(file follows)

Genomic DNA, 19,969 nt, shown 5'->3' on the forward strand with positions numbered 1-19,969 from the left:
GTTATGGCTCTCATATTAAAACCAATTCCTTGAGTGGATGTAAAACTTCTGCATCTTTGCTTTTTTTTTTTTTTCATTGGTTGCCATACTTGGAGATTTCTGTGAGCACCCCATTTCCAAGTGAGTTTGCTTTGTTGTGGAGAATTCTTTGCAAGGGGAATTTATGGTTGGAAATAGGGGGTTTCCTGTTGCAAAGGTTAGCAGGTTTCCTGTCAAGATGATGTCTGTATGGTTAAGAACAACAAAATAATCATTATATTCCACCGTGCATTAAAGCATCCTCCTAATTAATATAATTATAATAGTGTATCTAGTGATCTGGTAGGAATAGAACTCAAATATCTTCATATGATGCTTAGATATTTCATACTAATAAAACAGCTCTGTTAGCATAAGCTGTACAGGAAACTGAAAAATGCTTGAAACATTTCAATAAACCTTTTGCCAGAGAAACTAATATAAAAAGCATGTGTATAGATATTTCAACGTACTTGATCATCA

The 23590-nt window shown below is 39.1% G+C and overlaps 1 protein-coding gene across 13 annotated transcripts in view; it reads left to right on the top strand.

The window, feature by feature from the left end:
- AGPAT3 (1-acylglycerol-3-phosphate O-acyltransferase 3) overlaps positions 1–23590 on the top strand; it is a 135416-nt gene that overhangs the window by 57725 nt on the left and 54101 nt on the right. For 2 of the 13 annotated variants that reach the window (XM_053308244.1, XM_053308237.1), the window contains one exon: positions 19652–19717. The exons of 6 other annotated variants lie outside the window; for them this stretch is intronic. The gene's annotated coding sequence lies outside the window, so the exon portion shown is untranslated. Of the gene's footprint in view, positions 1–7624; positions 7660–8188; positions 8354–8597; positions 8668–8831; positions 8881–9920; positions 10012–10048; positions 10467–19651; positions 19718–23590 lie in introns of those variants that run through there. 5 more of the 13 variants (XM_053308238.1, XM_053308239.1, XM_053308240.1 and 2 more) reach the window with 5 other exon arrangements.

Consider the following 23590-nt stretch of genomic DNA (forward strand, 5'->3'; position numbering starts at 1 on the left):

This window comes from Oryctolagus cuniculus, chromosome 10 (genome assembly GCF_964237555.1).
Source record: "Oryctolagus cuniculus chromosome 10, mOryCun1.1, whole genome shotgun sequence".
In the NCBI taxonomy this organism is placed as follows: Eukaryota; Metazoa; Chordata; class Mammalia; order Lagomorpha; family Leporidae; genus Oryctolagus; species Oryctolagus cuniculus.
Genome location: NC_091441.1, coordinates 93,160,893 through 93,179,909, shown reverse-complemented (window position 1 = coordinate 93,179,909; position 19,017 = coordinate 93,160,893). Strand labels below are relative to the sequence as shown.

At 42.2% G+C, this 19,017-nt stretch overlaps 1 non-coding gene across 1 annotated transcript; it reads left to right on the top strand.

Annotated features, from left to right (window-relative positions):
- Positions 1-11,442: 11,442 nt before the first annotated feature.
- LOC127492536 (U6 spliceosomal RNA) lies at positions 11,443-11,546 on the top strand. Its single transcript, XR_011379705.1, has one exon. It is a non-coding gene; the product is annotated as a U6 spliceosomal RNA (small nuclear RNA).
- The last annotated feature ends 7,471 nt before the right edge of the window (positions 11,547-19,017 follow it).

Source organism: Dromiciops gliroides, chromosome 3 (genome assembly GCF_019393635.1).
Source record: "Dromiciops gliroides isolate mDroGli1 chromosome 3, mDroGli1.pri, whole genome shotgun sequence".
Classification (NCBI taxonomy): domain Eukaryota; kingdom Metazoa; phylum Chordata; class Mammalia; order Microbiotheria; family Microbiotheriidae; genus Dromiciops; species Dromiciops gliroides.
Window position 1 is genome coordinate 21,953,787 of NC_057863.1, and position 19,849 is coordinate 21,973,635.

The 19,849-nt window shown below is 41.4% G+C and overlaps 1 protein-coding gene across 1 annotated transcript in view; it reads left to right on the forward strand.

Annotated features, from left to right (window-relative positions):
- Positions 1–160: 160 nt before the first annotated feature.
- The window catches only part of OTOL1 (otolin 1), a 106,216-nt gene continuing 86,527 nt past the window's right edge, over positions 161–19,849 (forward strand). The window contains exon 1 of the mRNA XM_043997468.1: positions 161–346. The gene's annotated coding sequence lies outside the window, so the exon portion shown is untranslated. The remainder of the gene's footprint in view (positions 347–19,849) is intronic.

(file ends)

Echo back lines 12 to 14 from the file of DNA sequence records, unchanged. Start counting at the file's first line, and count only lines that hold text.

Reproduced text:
Annotated features, from left to right (window-relative positions):
- Positions 1-11,442: 11,442 nt before the first annotated feature.
- LOC127492536 (U6 spliceosomal RNA) lies at positions 11,443-11,546 on the top strand. Its single transcript, XR_011379705.1, has one exon. It is a non-coding gene; the product is annotated as a U6 spliceosomal RNA (small nuclear RNA).